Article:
Welcome to our Ag Blog. Our field scouts will offer a unique ground-level perspective from the field to you as an independent field scout with the San Joaquin Sustainable Farming Project. Our mission is to promote sustainable farming systems throughout the Central Valley and provide you with the latest information about cotton, almond and alfalfa crops. From time to time, you'll also find guest posts from our project team and other contributors. This Blog is edited by Gilbert Mohtes-Chan.
Monday, April 13, 2015
Cotton, Baseball Seasons Move Ahead in Lock Step
baseball is in the air and the local Fresno Grizzlies minor league team opened
its season on Thursday.
Yes, springtime also spawns optimism among fans and
players that they will have a successful year.
Cotton and baseball are off to a marathon start to the season.
You might say
the same is true for cotton growers, who also start their season in April. And
like baseball, their season resembles a marathon rather than a sprint. Both starting
in the spring and end in the fall.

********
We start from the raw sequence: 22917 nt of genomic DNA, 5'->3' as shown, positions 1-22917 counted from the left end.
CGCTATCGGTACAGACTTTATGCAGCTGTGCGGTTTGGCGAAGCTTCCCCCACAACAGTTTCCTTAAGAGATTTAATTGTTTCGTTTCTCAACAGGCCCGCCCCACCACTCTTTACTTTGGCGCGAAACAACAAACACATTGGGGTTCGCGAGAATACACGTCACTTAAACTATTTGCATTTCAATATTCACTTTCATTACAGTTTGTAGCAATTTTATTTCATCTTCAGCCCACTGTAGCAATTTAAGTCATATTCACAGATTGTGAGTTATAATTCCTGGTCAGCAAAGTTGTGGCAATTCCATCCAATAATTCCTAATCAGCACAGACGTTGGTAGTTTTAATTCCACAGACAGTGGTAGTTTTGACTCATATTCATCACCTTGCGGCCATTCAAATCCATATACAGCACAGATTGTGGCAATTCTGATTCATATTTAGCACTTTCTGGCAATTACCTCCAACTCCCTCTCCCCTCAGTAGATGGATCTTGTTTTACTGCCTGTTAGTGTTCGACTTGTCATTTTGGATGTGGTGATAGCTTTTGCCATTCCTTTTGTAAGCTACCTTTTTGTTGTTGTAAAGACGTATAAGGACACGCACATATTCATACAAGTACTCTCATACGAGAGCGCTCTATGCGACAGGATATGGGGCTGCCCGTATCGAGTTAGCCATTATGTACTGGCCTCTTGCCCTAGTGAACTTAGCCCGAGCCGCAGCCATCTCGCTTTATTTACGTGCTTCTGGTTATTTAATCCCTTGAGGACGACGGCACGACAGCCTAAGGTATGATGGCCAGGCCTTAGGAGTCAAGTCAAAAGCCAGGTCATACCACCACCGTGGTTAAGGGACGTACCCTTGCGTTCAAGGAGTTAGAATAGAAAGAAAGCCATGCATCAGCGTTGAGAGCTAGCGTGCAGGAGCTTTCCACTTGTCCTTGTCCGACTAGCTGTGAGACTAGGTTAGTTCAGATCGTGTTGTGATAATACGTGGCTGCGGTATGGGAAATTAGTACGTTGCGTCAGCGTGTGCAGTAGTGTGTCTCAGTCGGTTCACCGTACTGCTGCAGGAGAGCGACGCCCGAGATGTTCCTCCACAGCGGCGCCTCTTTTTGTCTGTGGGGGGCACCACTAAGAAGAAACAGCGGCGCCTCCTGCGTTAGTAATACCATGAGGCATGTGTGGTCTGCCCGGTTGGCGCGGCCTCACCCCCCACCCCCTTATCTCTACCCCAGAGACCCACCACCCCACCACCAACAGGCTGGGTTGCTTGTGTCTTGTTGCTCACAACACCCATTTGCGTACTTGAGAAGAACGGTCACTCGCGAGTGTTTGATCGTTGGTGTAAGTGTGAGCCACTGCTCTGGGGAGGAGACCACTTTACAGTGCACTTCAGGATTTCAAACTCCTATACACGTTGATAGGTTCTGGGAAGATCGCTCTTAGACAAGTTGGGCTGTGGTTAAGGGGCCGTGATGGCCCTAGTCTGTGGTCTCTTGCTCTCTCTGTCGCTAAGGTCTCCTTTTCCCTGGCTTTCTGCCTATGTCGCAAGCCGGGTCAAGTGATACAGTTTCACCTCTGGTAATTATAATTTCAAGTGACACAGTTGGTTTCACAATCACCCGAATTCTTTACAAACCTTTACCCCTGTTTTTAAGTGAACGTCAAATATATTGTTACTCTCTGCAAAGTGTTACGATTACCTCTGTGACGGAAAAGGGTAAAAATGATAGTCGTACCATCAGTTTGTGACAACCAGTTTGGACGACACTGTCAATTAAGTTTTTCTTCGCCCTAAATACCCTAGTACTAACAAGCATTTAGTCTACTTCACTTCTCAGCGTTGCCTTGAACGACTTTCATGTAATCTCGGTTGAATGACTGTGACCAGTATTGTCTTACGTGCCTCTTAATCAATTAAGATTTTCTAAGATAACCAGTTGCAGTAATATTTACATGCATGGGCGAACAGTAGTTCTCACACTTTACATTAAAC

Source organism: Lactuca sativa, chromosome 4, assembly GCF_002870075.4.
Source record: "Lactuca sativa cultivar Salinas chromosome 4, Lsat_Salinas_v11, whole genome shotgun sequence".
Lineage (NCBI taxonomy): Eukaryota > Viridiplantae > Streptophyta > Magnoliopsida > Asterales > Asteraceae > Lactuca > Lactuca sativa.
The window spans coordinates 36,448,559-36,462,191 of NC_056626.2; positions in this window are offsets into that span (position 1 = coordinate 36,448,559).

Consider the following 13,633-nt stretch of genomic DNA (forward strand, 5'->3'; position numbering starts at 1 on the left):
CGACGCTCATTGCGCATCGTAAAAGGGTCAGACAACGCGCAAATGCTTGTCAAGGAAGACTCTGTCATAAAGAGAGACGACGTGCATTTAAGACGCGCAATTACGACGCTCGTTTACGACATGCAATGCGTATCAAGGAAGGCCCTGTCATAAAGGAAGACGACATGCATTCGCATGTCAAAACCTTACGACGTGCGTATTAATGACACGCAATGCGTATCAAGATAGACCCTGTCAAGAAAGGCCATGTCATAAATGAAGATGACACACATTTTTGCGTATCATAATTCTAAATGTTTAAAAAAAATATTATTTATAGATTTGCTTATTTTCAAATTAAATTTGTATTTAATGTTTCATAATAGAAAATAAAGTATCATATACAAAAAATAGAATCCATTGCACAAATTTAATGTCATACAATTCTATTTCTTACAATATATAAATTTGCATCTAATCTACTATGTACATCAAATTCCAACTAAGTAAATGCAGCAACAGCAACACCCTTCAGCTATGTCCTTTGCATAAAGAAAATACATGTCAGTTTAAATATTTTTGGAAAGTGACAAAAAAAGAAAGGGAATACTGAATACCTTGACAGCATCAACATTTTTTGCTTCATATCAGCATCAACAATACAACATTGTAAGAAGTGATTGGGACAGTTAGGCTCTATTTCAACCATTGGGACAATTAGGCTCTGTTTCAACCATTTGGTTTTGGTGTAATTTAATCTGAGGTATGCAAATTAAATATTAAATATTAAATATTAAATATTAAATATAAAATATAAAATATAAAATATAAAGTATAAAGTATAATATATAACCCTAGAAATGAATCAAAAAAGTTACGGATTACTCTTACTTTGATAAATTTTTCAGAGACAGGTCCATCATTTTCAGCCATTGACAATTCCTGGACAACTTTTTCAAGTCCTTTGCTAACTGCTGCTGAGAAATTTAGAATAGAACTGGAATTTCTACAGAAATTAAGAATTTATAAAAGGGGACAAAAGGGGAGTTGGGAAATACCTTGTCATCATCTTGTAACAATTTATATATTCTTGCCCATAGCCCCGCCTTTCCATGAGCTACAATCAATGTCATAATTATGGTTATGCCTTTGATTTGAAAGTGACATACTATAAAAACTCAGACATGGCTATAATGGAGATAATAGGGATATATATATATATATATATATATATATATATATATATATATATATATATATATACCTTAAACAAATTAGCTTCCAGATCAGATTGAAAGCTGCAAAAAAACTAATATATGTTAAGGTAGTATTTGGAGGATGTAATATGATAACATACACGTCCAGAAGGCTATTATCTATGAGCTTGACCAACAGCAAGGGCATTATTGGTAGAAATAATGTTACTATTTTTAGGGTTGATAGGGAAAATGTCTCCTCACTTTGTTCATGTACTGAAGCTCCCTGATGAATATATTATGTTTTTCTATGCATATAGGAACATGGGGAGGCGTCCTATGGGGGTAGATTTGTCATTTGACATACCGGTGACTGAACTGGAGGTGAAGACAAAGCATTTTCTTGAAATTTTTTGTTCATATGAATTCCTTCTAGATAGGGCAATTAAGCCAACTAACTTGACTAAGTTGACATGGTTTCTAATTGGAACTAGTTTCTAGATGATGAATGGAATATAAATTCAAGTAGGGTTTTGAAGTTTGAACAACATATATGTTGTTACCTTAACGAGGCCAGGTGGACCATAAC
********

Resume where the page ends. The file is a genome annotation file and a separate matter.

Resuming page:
In baseball, there’s the first pitch. In cotton,
there’s the first seeds in the ground.
scout Carlos Silva reports some early bird growers are benefitting by the early
spring warm weather. They should start seeing seedlings popping out of the
ground soon. Typically it takes 180 to 200 days for cotton to go from seed to
Just like baseball fans, growers look at the spring
as a fresh start, feeling optimistic they’ll have a winning crop six months
from now – even in a drought.
Cotton planting is in full swing in the Central Valley.
Speaking of drought, Carlos says many long-time cotton
growers are continuing to stick with the crop, despite the four straight dry
years. Still, we wouldn’t be surprised if there is another decline in cotton
acreage in 2015. Last year, the drought prompted California growers to reduce
acreage by 23 percent to about 215,000 acres.
While cotton season is just under way, alfalfa is
moving along nicely with growers completing their first cutting of the year. We’re
hoping the water supplies will hold up enough for growers to continue harvests into
On the pest front, weevils have been under control
so far, according to Carlos. Blue alfalfa aphids have been on the rise, but the
number remain below the threshold to treat the fields.